each took occasion, in his last mes
sage previous to the election of a suc
cessor, to declare an intention to re
tire at the close of the second term.
It will be observed that General
Grant has omitted to do anything of
the sort I Brown Co. News.
Bro. Leeds, we fear, is either los
ing his eyesight, or else ho must have
read President Grant's late message
very carelessly, not to have seen the
following paragraph near its close:
"As this will be the last message
which I will have the honor of trans
mitting to Congress, before my suc
cessor is chose?), I will repeat or re
capitulate the questions which I deem
of vital importance, which should be
legislated upon and settled at this ses
sion." Is not that explicit enough to sat
isfy any but a stubborn and unrea
sonable partisan, that the President
does not expect a third term? Espe
cially, when taken in connection
with bis letter of last summer, to
Gen. White, of Pennsylvania, in
which he declared he had no desire
for a renomination? Why, then, do
Democratic editors continue to "im
agine a vain thing," and frighten
themselves and their readers with
this horrible "spook," conjured up by
their own foolish fears? It is as cer
tain as anything in the future can be
that Gen. Grant will not only not be
renominated, but that he will not be
a candidate. He has too much good
sense not to perceive that the over
whelming sentiment of the American
people is against electing any Presi
dent for 'a third torm.
Interesting Facts Concerning
the Great International
the Great International Exposition--Its Origin—
A Brief Description of the
Buildings, Grounds, &c.
Mr. W. T. Lawson, a student in
Wabash College,-at Crawfordsville,
Ind., whose parents formerly lived
in Marshall tp., in this county, spen
his recent holiday vacation among
his old acquaintances in that vicini
ty, and during his visit was invitd
to deliver an address at a School Ex
hibition. He consented, and read a
very interesting paper on the Cen
tennial Exposition, the facts for
which he obtained from Prof John
L. Campbell, of Wabash College,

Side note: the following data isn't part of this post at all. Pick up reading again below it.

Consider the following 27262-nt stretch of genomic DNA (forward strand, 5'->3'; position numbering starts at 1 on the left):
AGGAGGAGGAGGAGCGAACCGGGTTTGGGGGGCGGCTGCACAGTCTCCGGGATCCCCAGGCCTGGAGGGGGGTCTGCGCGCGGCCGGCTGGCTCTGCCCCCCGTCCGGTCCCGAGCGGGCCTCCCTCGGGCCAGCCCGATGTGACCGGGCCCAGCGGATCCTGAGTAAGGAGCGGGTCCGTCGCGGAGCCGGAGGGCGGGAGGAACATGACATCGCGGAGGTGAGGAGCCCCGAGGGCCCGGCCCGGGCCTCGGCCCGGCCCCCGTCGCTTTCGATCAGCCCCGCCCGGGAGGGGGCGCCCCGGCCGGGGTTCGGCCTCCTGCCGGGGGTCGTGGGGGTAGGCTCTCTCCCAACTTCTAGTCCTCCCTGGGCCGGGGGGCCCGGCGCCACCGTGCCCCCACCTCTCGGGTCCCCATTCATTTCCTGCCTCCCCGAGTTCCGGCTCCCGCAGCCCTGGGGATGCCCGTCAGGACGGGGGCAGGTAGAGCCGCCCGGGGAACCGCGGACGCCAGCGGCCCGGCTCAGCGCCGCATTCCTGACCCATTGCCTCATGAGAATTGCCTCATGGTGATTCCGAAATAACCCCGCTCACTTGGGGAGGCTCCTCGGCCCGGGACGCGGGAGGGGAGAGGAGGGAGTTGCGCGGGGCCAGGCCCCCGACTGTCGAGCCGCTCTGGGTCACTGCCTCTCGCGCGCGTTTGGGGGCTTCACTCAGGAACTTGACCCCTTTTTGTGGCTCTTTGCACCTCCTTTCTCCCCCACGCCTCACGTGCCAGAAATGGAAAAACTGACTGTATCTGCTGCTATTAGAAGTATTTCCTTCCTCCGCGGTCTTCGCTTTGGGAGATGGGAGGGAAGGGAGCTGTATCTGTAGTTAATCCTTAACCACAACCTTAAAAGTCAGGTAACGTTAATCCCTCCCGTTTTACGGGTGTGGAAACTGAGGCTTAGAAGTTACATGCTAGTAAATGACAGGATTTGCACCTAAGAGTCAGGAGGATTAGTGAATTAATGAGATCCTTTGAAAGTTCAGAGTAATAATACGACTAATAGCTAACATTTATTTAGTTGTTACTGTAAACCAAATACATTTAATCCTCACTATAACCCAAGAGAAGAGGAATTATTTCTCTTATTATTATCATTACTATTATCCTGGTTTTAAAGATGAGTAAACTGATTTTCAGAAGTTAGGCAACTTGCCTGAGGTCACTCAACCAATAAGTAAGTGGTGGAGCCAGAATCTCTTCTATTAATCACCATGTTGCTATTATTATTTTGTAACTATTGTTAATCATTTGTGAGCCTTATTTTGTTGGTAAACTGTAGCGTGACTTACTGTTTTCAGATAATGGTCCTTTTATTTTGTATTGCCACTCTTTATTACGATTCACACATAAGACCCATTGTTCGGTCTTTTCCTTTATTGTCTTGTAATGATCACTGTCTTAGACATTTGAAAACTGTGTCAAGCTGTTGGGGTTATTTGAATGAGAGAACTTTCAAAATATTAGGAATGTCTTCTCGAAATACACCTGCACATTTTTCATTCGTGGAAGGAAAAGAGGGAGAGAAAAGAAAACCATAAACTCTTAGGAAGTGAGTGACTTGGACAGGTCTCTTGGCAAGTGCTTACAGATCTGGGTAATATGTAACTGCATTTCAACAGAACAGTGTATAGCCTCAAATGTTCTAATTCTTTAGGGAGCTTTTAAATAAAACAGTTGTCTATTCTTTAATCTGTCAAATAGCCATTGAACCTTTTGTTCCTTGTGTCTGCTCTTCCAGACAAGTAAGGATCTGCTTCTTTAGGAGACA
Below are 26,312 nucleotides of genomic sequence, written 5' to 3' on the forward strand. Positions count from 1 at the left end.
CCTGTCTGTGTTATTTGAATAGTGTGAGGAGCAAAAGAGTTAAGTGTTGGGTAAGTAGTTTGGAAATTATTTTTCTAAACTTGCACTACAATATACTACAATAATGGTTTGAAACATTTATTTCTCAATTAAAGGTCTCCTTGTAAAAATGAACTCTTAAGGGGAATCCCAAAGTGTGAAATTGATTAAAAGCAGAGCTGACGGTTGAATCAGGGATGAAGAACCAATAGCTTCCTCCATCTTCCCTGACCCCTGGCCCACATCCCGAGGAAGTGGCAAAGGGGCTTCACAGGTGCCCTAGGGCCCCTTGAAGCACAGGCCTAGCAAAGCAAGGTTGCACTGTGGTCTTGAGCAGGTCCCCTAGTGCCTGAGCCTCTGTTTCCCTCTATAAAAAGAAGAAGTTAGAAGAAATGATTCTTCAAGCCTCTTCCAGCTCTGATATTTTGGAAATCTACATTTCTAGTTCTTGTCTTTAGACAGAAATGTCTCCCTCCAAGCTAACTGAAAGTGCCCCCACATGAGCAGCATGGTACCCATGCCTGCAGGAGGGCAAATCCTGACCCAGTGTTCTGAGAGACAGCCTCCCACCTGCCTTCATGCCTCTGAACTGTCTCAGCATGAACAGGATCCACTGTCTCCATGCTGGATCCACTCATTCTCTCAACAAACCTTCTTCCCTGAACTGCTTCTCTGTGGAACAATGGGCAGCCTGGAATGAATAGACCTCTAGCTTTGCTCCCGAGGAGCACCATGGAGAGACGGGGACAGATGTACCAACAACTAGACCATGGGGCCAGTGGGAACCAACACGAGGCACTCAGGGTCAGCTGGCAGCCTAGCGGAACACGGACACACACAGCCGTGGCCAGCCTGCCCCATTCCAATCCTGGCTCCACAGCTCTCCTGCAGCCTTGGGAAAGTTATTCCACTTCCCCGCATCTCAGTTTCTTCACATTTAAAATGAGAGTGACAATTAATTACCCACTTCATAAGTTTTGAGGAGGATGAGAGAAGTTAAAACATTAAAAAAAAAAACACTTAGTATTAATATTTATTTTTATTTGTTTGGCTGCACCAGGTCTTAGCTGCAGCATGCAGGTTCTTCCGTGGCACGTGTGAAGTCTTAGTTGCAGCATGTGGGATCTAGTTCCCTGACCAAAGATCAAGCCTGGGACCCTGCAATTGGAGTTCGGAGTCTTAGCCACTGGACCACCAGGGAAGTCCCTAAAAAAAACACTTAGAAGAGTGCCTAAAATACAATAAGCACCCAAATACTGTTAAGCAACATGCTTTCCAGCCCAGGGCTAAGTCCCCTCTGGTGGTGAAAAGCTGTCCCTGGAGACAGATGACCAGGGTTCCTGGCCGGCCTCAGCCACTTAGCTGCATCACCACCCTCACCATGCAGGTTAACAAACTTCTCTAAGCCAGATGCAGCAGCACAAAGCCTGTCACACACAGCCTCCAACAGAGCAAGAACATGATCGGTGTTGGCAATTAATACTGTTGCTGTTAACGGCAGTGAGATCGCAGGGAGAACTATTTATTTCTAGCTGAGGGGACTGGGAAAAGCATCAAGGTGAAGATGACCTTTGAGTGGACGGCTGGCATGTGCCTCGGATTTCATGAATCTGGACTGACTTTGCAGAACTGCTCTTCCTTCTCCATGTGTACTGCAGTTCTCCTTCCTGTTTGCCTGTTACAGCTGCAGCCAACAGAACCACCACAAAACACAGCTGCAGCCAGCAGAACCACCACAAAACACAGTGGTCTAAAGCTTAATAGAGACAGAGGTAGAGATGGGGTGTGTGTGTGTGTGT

who is the General Secretary of the
U. S. Centennial Commission. '
In his address Mr. Lawson states
that as long ago as 1866, Prof. Camp
bell first made the suggestion through
the press, "that the 100th anniversa
ry of American Independence should
be celebrated by an International
Exhibition, at which the U. States
should exhibit the progress of a cen
tury, and compare results in the
realms of Art, Science, Education,
Invention, Manufactures, Agricul
ture and Natural Resources, with
the older nations of the earth."
It is therefore claimed, and proba
bly with truth, that to Prof. C. be
longs the henor of first suggesting
the idea of the Great Exposition,
which is to celebrate so fitly the first
centennial anniversary of our nation,
and render the year 1876 memorable
in our history. At the first meeting
of the Centennial Commissioners,
appointed by the various .. States,
held in Philadelphia in 1872. Prof.
C. was elected General Secretary of
the Commission, which position he
From Mr. Lawson's address, above
referred to, a copy of which he has
kindly furnished us, we glean the
following interesting particulars in
regard to the great Exposition, which
may be relied npon as accurate, and
many of which will no doubt be new
to the majority of our readers. .'
The Centennial Buildings are lo
cated in Fairmonnt Park, at the
terminus of Girard Avenuo, Phila
delphia, and adjoining the built-up
portion, at a distance of 3 miles from
the center of the city. The Park
contains 3,000 acres, on which the
city has already spent over $6,000,
000. The Schuylkill river flows
through the Park, and empties into
the Delaware, 5 miles below the
city. There are 10 bridges across
The Park is diversified with the
most charming scenery, of hills and
vales, drives and walks, ornamented
with statues, fountains, &c. The
portion set apart for the Exposition
is an elevated plateau, known as
Lansdown Plateau, where ample
space is afforded for the many struc
tures now in process of erection.
The following is a brief descrip
tion of the Exposition buildings :
1. Main Duilding. Devoted to
Manufactures, Mining, Metallurgy,
Education and Science.- Length,
1876 feet width, 465 feet In the
center, on each side, are projecting
ells, each 416 feet long, and at each
end an ell 216 feet long. The Build
ing occupies an area of 21.47 acres.
At each of the four corners is a
tower, 75, feet high. From the cen
ter of the building rise four towers,
each 48 feet square, with spires 120
feet high. The building rests on a
foundation of solid masonry, the su
perstructure being supported by 672
wrought iron columns, placed 24
feet apart, which support the iron
rafters and tin roof. The columns
vary in length from 23 feet to 125
feet. Their aggregate weight is 2,200,-
000 lbs.; the weight of the rafters is
5,000,000 lbs. ;
Through the center of the build
ing there is an avenue 120 feet wide,
and parallel to this are numerous
aisles, 100 feet wide. At each en
trance will be displayed the national
colors of the country occupying that
part of the building. The building
will contain 21 miles of water pipes
and drains, and 10 mile3 of passage
ways. In its construction 3,928 tons
of rolled iron will be used ; 237,446
square feet of glass, and 1,073,000